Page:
The International Monetary Fund (IMF) raised India’s growth projection for 2024-25 (FY25) by 20 basis points (bps) to 6.5 per cent in its World Economic Outlook (WEO) update on Tuesday, citing buoyant domestic spending and improved global growth prospects. The estimate, however, falls below the 7 per cent growth projection by the Ministry of Finance (FinMin).
For FY24, the IMF raised India’s growth estimate by 40 bps to 6.7 per cent compared to its October report, which is still lower than the 7.3 per cent growth projected by the National Statistical Office earlier this month.
“Growth in India is projected to remain strong at 6.5 percent in both 2024 (FY25) and 2025 (FY26), with an upgrade from October of 0.2 percentage point for both years, reflecting resilience in domestic demand,” the IMF said in its report.
The FinMin, in its review released on Monday, said the economy is likely to grow at or over 7 per cent for the fourth consecutive year in FY25.
“That would be an impressive achievement, testifying to the resilience and potential of the Indian economy. It augurs well for the future,” it added.
RBI Governor Shaktikanta Das, in a speech at the World Economic Forum in Davos earlier this month, had said he expected India’s GDP growth would reach 7 per cent in FY25. “Our research teams are in the process of making a comprehensive assessment for our forthcoming February 2024 monetary policy. I am saying this on the basis of the strong momentum of economic activity seen in India,” he said.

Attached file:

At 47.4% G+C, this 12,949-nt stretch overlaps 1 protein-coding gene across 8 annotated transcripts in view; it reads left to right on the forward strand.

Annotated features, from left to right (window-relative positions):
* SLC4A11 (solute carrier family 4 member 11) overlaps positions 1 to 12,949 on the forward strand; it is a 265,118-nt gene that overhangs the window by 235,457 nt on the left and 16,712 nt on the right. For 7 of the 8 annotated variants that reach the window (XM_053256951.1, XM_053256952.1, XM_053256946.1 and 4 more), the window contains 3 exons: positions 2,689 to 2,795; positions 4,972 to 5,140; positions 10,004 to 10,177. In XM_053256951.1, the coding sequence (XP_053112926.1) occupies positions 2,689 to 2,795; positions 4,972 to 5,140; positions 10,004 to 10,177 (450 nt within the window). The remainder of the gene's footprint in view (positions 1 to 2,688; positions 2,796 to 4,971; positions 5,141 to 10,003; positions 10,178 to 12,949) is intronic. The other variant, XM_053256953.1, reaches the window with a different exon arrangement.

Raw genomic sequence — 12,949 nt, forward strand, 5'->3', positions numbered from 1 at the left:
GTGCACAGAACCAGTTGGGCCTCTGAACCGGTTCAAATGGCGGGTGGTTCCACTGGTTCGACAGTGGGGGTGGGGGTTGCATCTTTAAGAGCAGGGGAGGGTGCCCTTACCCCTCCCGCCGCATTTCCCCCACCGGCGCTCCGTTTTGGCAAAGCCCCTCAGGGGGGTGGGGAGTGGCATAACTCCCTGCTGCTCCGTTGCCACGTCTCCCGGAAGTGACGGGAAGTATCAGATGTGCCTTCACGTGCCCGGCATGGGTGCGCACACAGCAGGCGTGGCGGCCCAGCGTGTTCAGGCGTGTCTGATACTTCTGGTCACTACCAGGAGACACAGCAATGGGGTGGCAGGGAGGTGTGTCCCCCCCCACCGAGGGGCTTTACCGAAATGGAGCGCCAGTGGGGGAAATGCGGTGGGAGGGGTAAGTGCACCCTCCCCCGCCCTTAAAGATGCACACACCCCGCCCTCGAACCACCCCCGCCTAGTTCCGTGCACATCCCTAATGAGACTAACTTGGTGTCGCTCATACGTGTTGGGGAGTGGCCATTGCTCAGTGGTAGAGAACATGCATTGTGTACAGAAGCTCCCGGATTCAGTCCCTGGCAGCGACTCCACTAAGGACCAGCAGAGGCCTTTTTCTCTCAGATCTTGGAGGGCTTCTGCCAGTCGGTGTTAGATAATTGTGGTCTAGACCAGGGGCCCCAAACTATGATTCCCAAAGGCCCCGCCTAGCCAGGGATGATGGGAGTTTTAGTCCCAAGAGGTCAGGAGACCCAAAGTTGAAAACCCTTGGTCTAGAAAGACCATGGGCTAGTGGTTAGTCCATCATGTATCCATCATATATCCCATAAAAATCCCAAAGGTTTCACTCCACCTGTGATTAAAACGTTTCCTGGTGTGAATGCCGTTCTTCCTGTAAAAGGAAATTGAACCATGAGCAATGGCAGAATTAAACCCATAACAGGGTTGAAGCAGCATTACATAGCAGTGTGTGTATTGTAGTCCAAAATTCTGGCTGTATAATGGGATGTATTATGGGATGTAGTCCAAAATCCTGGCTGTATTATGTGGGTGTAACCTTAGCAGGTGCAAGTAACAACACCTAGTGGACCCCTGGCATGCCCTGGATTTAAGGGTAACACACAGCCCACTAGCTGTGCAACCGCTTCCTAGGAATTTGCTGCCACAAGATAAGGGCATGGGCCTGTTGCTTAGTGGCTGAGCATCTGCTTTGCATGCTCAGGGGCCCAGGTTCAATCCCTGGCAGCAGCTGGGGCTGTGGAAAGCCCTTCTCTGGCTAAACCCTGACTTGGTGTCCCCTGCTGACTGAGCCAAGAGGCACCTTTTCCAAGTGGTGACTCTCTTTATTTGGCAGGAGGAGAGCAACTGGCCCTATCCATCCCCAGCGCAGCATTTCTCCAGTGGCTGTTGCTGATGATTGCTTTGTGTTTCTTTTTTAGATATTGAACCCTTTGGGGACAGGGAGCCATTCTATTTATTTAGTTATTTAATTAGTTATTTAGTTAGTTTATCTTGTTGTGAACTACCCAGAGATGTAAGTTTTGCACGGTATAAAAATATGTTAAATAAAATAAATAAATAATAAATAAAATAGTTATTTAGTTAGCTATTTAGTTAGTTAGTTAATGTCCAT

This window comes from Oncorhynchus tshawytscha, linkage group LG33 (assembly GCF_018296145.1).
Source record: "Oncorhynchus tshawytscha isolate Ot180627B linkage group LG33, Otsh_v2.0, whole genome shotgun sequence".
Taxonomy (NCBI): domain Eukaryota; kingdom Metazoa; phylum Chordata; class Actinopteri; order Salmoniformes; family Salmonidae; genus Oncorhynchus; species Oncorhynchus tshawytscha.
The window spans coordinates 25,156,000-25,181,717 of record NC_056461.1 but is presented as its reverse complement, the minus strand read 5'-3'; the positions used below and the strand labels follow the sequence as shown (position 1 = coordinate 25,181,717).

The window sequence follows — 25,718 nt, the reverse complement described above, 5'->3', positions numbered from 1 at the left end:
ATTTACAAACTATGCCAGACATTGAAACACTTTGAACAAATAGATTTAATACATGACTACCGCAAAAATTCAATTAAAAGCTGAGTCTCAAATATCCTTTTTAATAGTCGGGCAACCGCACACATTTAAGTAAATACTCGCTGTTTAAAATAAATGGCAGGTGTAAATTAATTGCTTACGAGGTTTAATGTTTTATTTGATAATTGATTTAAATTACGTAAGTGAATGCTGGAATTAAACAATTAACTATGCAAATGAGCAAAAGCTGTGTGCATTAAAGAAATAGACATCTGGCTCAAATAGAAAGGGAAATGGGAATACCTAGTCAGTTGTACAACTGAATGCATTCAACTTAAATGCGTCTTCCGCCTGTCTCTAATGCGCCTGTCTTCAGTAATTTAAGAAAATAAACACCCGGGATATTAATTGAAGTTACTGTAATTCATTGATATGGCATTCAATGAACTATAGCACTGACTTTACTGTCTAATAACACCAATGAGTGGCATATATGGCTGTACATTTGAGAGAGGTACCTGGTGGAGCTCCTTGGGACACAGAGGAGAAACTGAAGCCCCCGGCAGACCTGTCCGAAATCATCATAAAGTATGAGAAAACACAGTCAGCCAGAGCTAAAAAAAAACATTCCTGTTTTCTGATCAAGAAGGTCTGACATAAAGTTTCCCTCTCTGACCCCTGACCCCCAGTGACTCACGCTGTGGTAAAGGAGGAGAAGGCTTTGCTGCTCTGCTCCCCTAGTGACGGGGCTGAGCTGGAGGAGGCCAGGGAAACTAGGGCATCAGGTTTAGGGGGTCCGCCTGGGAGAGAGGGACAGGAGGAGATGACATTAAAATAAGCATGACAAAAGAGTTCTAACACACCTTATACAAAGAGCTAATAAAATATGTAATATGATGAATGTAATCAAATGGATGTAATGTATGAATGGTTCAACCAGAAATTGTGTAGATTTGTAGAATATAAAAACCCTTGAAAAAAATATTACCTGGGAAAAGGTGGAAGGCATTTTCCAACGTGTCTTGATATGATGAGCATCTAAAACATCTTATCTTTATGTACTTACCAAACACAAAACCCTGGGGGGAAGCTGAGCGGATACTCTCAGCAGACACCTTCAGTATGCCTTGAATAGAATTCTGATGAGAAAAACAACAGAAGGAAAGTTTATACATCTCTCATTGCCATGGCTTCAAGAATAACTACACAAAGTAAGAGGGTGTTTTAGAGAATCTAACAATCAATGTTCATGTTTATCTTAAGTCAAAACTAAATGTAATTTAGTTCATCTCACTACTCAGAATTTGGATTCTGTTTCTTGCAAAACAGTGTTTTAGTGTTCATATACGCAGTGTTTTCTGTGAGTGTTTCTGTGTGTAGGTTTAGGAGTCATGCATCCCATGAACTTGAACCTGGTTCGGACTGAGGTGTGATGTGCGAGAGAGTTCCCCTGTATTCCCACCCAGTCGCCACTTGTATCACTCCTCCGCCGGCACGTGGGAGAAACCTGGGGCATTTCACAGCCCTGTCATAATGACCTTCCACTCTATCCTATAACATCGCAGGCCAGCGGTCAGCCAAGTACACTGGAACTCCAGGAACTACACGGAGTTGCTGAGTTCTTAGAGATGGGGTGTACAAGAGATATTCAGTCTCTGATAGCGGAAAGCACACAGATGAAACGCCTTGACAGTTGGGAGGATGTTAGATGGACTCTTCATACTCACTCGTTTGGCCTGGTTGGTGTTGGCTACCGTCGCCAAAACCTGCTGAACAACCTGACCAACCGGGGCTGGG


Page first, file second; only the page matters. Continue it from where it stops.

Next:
The IMF raised its global growth projection for 2024 by 20 bps to 3.1 per cent, compared to its October report, citing greater-than-expected resilience in the United States and several large emerging market and developing economies, as well as fiscal support in China.
However, this is still below the historical (2000–19) average global growth of 3.8 per cent, with elevated central bank policy rates to fight inflation, withdrawal of fiscal support amid high debt weighing on economic activity, and low underlying productivity growth.
For China, the IMF increased its growth forecast for 2024 by 40 bps to 4.6 per cent. “The upgrade reflects carryover from stronger-than-expected growth in 2023 and increased government spending on capacity building against natural disasters,” it reasoned.
IMF Chief Economist Pierre-Olivier Gourinchas said Brazil, India, and Southeast Asia’s major economies continue to show great resilience, with accelerating growth.
“The global economy begins the final descent toward a soft landing, with inflation declining steadily and growth holding up. But the pace of expansion remains slow, and turbulence may lie ahead. New commodity and supply disruptions could occur, following renewed geopolitical tensions, especially in the Middle East. Shipping costs between Asia and Europe have increased markedly, as Red Sea attacks reroute cargoes around Africa,” he cautioned.